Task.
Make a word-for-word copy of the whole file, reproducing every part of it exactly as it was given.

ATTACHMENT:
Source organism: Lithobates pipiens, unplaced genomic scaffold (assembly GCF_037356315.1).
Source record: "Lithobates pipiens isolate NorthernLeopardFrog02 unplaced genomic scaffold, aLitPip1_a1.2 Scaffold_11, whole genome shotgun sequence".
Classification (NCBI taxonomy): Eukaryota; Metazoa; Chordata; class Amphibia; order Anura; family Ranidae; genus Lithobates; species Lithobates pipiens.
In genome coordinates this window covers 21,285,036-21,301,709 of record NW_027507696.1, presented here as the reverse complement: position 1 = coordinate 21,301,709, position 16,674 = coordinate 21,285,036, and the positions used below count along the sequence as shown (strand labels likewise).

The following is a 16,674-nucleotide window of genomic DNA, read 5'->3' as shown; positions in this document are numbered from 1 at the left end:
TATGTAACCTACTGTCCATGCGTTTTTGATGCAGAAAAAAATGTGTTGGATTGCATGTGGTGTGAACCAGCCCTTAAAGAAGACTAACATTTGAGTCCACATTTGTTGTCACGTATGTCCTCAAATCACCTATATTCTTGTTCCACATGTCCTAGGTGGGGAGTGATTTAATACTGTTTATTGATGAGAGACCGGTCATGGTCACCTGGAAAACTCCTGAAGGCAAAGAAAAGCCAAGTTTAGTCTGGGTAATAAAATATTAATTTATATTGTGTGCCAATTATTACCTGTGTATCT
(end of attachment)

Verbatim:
Source organism: Lithobates pipiens, unplaced genomic scaffold (assembly GCF_037356315.1).
Source record: "Lithobates pipiens isolate NorthernLeopardFrog02 unplaced genomic scaffold, aLitPip1_a1.2 Scaffold_11, whole genome shotgun sequence".
Classification (NCBI taxonomy): Eukaryota; Metazoa; Chordata; class Amphibia; order Anura; family Ranidae; genus Lithobates; species Lithobates pipiens.
In genome coordinates this window covers 21,285,036-21,301,709 of record NW_027507696.1, presented here as the reverse complement: position 1 = coordinate 21,301,709, position 16,674 = coordinate 21,285,036, and the positions used below count along the sequence as shown (strand labels likewise).

The following is a 16,674-nucleotide window of genomic DNA, read 5'->3' as shown; positions in this document are numbered from 1 at the left end:
TATGTAACCTACTGTCCATGCGTTTTTGATGCAGAAAAAAATGTGTTGGATTGCATGTGGTGTGAACCAGCCCTTAAAGAAGACTAACATTTGAGTCCACATTTGTTGTCACGTATGTCCTCAAATCACCTATATTCTTGTTCCACATGTCCTAGGTGGGGAGTGATTTAATACTGTTTATTGATGAGAGACCGGTCATGGTCACCTGGAAAACTCCTGAAGGCAAAGAAAAGCCAAGTTTAGTCTGGGTAATAAAATATTAATTTATATTGTGTGCCAATTATTACCTGTGTATCT